All photography provided by Jared Chambers

The Voyage of the Odyssey was a 5-year program conducted by oceanographic research and education non-profit Ocean Alliance, which collected the first baseline data set on contaminants in the world’s oceans. 

It was launched from San Diego in March 2000, and ended five and a half years later in Boston, August 2005.

The focus of the program was on Sperm whales, a cosmopolitan species found in every major ocean. As long-lived apex predators, Sperm whales represent a useful bioindicator of health in the marine ecosystem in a toxicological context, owing to the effects of three key processes: bioaccumulationbiomagnification and the generation effect. Sadly, these three processes also make Sperm whales, and other apex predators, at great risk from toxic pollution. As mammalian apex predators that nurse their young with milk, they are also relatively similar to us, and thus are seen as the ‘canaries in the golf mine’ regards humanities relationship with the oceans.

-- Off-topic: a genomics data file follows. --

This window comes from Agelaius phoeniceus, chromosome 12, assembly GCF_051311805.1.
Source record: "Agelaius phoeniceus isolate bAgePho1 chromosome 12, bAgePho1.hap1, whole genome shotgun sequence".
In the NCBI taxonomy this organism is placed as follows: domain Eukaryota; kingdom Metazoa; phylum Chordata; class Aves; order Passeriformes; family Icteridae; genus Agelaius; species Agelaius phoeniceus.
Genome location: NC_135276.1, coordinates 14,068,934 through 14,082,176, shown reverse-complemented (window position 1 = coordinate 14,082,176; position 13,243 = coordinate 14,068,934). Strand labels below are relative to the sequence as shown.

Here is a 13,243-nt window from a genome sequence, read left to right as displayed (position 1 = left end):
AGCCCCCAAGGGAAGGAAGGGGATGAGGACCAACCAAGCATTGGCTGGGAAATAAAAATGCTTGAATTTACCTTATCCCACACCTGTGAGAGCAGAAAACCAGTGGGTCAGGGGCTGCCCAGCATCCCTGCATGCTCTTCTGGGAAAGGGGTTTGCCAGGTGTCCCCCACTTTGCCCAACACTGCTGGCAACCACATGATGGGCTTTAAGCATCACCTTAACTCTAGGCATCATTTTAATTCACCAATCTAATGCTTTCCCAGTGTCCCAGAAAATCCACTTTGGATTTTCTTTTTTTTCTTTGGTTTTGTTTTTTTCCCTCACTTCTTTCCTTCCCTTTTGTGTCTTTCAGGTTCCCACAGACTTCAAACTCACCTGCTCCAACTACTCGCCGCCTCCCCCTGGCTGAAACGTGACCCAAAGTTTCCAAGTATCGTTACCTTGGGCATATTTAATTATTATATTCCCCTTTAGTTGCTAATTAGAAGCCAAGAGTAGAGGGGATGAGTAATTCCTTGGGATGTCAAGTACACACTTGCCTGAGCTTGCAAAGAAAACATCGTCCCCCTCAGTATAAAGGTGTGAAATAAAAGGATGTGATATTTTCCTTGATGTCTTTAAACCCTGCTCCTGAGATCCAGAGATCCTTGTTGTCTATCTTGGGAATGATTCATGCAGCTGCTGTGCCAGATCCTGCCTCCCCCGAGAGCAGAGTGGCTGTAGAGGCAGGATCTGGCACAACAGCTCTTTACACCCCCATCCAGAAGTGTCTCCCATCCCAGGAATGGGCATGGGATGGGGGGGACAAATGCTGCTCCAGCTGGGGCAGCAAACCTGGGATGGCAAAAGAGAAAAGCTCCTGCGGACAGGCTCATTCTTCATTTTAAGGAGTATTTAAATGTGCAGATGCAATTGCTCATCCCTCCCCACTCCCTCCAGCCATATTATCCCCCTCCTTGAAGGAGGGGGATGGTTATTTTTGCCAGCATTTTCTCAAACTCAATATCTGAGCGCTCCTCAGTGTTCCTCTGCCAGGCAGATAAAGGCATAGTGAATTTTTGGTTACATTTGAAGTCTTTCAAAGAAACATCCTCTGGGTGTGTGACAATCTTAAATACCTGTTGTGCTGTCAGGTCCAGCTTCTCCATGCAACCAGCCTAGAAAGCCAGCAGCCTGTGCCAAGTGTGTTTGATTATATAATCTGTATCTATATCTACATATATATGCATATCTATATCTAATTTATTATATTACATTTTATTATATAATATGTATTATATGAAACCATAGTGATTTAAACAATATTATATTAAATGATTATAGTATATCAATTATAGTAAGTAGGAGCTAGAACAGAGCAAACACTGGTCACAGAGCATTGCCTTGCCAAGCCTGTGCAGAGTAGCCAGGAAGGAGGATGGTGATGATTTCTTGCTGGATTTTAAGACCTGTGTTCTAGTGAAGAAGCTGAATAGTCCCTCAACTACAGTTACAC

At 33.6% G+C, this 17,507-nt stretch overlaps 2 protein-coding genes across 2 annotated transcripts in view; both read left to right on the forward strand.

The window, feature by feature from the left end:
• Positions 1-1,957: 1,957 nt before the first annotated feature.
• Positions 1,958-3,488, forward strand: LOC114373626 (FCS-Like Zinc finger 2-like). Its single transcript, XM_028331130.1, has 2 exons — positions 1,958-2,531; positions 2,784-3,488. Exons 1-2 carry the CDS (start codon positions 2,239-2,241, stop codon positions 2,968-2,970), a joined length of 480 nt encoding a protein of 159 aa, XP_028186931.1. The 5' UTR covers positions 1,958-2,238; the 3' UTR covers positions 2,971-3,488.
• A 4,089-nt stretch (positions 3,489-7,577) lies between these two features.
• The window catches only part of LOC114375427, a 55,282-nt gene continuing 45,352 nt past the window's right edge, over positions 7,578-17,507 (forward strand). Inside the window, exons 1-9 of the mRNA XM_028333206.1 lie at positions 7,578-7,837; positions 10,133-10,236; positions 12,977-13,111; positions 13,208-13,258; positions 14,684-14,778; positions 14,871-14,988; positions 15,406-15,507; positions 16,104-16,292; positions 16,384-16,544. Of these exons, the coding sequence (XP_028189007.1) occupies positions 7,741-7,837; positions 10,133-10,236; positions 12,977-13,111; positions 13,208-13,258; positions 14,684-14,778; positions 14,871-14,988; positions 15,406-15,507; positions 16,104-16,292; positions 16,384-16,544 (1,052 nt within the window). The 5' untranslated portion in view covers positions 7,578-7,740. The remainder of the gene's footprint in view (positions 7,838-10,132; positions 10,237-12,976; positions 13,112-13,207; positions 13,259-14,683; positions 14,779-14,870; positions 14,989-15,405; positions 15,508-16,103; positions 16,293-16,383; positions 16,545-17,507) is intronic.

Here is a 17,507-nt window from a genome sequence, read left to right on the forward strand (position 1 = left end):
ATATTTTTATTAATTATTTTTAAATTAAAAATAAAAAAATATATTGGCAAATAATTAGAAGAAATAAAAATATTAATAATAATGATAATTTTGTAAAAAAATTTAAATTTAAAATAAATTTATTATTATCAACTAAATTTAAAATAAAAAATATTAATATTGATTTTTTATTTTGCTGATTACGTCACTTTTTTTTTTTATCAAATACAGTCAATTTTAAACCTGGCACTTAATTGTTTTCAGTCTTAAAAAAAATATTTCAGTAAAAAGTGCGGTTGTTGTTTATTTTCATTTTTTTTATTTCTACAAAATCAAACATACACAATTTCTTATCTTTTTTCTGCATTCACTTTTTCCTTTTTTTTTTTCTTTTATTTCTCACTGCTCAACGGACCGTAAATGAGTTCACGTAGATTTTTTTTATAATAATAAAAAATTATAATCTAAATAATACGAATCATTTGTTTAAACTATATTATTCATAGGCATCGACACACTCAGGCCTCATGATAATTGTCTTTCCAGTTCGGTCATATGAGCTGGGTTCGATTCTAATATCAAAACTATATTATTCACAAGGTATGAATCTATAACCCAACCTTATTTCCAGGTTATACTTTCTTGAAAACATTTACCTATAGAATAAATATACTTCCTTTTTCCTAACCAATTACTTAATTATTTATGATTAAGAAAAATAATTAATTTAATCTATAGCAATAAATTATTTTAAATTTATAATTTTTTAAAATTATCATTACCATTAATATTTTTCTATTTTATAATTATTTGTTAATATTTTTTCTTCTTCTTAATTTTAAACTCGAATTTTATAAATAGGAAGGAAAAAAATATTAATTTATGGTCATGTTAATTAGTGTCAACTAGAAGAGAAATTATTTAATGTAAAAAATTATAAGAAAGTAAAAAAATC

Genevieve & Chris Johnson took part in the entire expedition leading a robust educational and outreach program. In every country visited, they met with government leaders, students, teachers and journalists-many of whom kept promoting ocean health after the Odyssey departed for its next research location. The program was also the focus of a major online educational webseries through American broadcaster PBS - www.pbs.org/odyssey

OCEAN POLLUTION

In a 1979 National Geographic magazine article Ocean Alliance founder and president Dr. Roger Payne predicted that toxic pollution would replace the harpoon as the next greatest threat to whales. Recognizing the stark lack of data on the subject, Roger set his organisation Ocean Alliance with the task of obtaining a global baseline data set on contaminants.


The Voyage of the Odyssey has proven irrefutably that ocean life is becoming polluted to unacceptable levels by metals and human-made contaminants.’
— Roger Payne, Ocean Alliance

What we achieved Together

  • Sighted and photographed the incredibly rare Longman’s beaked whale.
  • Helped train next generation scientists including Professor Peter Madsen, Dr Asha de Vos, and Dr Cormac Booth.